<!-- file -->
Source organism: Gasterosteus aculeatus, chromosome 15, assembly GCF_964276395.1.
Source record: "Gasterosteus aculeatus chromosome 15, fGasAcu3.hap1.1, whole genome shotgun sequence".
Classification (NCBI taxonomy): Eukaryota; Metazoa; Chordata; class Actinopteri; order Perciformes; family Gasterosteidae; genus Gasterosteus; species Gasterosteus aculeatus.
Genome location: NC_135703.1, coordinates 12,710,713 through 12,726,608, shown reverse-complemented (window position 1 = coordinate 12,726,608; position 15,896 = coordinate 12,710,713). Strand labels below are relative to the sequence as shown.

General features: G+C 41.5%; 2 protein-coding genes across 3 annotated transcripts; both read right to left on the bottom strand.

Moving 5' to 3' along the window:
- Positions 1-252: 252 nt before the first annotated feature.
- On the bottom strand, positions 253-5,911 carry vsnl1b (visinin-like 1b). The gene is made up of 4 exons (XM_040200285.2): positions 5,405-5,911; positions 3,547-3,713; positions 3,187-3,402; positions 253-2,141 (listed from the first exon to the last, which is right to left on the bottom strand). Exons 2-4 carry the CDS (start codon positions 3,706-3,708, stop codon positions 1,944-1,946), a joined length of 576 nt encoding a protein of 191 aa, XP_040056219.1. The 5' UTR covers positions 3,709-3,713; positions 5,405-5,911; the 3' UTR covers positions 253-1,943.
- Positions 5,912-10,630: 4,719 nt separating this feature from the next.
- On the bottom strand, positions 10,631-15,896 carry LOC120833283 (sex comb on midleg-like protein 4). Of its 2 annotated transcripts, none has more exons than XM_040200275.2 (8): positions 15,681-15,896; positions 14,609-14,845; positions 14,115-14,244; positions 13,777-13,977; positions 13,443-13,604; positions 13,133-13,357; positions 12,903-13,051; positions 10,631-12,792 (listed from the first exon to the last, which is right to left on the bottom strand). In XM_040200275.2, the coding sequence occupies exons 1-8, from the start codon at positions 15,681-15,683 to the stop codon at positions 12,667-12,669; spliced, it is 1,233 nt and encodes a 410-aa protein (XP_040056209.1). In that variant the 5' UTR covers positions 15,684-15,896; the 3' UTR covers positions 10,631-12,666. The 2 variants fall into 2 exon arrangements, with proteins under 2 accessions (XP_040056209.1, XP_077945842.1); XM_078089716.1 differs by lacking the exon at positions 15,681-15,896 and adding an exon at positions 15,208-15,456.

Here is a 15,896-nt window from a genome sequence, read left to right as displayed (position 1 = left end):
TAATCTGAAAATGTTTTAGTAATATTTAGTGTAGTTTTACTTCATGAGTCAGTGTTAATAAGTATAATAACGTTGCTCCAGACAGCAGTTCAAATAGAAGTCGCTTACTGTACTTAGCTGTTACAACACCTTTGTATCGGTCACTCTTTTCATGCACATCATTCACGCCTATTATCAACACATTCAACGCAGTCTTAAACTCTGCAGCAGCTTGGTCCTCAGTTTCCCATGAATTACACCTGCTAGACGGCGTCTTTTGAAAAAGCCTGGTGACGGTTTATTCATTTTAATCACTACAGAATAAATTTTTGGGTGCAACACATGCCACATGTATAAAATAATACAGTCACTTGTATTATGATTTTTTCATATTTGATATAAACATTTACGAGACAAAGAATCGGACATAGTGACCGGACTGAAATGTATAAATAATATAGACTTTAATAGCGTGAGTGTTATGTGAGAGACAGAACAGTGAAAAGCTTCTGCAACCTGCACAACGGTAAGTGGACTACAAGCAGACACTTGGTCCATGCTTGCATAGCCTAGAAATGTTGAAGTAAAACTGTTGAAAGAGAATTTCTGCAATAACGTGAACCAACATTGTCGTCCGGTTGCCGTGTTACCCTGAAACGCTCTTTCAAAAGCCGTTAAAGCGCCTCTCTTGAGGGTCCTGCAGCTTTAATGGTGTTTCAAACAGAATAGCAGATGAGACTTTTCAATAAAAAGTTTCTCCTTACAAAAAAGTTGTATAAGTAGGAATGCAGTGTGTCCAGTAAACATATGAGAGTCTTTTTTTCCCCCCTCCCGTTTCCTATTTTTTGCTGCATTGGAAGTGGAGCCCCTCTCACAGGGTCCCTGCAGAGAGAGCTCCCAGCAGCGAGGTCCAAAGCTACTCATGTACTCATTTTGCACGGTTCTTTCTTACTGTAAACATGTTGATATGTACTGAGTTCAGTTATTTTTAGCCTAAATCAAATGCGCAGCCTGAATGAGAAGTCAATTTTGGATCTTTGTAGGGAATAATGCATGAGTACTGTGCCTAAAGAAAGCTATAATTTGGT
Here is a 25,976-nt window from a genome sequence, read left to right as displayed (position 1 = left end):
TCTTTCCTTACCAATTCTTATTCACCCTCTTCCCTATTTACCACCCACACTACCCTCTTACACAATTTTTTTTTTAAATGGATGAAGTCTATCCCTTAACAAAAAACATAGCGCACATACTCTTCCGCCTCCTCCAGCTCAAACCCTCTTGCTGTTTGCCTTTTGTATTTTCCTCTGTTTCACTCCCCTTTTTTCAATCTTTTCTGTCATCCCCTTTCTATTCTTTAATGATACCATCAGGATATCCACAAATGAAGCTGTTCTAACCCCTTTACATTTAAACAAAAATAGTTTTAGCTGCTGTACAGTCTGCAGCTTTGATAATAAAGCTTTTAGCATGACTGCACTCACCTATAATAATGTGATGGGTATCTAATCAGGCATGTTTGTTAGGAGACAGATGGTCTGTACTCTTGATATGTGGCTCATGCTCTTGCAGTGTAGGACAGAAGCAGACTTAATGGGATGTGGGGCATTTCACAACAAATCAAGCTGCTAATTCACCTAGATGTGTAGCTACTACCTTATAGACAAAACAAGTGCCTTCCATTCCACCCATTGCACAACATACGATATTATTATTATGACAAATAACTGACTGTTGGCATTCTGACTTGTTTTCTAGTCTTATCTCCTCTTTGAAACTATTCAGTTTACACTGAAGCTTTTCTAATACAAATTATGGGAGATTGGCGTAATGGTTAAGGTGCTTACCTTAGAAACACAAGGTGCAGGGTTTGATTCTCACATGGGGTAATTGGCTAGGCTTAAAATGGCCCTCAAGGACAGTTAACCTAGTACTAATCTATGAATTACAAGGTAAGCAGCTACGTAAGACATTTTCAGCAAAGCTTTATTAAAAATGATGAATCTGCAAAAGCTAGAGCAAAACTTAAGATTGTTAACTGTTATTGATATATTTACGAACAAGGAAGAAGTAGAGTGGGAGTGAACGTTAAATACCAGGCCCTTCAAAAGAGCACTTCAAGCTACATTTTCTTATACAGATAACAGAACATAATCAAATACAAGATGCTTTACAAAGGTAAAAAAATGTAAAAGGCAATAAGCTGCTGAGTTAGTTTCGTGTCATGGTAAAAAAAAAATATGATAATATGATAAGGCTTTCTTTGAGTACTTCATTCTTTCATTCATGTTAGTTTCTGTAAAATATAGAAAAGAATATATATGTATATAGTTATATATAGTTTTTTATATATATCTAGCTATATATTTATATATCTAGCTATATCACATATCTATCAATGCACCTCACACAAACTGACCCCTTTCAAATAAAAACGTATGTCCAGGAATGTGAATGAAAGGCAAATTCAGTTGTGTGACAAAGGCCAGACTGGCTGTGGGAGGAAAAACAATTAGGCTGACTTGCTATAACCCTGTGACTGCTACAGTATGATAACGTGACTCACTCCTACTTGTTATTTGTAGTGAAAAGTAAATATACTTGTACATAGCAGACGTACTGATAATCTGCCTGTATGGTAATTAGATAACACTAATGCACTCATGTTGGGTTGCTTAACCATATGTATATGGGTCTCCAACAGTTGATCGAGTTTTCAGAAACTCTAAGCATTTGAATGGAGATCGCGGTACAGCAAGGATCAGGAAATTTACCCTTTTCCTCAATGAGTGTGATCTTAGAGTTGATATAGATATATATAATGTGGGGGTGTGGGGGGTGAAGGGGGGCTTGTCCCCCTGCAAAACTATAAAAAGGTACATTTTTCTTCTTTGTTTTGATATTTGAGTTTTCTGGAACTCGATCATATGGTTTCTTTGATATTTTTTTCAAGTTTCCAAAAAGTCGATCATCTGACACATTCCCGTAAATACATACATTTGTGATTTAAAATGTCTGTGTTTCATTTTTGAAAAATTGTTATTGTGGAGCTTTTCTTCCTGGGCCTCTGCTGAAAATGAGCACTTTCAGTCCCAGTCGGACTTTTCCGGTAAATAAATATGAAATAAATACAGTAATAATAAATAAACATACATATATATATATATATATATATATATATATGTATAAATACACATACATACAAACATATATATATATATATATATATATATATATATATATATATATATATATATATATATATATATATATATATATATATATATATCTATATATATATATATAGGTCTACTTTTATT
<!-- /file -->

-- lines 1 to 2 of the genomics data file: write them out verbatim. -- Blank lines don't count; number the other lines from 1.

Source organism: Gasterosteus aculeatus, chromosome 15, assembly GCF_964276395.1.
Source record: "Gasterosteus aculeatus chromosome 15, fGasAcu3.hap1.1, whole genome shotgun sequence".